Students on the University of Iowa campus are taking part in a memorial today ahead of Saturday’s 30th anniversary of World AIDS Day.
Chelsea Higgins is executive director of the group IC RED, which helped organize the annual “reading of names” event. She told KCRG-TV 9 the names of more than 20,000 people who’ve died of AIDS and HIV-related illnesses are being read aloud. “We really just want to add names because otherwise people think HIV is just a statistic and it’s not,” Higgins said. “We want to (show) that it affects real people in real time.”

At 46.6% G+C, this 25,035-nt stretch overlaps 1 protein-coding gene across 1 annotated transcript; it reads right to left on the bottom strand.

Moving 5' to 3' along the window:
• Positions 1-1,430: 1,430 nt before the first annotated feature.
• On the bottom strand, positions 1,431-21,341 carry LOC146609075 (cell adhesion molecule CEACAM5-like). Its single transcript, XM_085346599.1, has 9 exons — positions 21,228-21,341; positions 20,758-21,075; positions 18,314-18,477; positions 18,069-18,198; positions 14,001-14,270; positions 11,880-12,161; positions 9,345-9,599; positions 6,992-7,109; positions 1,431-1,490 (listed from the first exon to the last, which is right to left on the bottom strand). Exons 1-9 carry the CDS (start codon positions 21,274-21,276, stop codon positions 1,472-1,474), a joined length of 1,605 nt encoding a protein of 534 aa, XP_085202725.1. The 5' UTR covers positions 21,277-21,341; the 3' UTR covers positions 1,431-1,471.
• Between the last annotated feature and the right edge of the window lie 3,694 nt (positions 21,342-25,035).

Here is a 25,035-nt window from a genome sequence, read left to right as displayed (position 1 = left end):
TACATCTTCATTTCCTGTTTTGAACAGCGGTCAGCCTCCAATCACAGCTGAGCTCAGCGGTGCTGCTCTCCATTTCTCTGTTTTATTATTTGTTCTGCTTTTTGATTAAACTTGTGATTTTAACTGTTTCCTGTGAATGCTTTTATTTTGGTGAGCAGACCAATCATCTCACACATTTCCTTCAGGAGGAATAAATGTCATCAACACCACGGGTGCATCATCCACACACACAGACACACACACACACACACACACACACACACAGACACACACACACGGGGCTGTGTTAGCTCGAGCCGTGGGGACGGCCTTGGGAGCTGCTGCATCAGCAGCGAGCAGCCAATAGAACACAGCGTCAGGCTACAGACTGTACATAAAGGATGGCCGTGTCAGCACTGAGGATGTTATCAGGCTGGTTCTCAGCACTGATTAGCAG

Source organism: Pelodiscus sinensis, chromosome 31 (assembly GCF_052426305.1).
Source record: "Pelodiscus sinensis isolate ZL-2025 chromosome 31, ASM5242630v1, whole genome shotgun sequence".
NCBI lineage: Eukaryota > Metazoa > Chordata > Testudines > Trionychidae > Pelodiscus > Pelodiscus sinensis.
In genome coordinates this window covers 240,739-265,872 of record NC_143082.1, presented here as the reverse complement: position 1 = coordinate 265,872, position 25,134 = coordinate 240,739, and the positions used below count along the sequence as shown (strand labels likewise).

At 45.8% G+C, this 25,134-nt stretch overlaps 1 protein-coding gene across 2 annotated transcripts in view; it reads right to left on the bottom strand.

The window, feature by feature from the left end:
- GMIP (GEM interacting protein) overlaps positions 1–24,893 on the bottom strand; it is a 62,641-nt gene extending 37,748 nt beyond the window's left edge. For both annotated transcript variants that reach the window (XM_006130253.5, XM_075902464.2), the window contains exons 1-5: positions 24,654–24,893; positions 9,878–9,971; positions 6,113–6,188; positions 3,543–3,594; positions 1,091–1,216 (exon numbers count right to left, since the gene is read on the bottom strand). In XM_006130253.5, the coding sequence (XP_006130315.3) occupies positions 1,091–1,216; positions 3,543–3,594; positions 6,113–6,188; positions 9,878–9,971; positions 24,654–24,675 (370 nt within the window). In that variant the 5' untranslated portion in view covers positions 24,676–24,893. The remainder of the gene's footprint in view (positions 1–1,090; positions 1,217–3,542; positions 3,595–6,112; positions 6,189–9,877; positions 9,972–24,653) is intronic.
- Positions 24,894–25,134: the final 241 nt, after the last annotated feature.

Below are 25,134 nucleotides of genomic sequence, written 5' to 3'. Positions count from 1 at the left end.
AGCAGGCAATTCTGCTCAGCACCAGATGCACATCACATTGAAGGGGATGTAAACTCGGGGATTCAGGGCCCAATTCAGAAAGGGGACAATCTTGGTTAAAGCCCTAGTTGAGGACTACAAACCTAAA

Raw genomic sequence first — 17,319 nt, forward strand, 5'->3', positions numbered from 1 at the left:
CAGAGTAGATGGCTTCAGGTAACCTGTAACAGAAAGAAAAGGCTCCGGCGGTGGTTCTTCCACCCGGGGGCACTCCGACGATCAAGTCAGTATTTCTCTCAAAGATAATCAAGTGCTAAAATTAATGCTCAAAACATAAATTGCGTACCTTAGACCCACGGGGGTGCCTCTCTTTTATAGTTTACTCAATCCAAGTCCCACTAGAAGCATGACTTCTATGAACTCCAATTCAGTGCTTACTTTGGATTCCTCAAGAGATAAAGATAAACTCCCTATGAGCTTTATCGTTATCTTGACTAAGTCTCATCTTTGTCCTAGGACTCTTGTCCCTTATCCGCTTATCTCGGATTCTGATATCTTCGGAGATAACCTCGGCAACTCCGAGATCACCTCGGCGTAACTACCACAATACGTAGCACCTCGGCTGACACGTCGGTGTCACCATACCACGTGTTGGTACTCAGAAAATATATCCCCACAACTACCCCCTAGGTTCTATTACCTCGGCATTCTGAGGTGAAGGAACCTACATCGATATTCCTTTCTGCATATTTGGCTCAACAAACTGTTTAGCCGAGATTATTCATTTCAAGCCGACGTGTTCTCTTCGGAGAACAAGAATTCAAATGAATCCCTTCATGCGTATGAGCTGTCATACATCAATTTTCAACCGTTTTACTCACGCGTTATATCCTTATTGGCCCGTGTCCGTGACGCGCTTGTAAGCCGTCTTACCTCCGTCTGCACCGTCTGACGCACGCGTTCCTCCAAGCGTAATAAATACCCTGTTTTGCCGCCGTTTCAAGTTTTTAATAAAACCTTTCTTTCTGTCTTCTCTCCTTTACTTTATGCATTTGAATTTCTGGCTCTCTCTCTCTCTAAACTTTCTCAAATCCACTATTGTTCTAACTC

The Iowa Department of Public Health reports more than 3,000 Iowans are living with HIV, but it’s estimated about 400 of them do not know because they have never been tested.
“One in seven Americans don’t even know they have HIV and over 1.1 million Americans have it,” Higgins told KCRG. “So, as you can see, it’s really crucial…it doesn’t discriminate if you’re lesser or higher risk, you really need to get tested just to be sure.” Getting tested is crucial, according to Higgins, because people detected with HIV can still expect to live a fairly normal life.
“It is a very treatable disease,” Higgins said. “There is no cure, but you can expect to see a very long, healthy life.” Volunteers started the recitation of names on the steps of the Old Capitol in Iowa City at sunrise this morning.
The memorial is expected to continue through early this evening.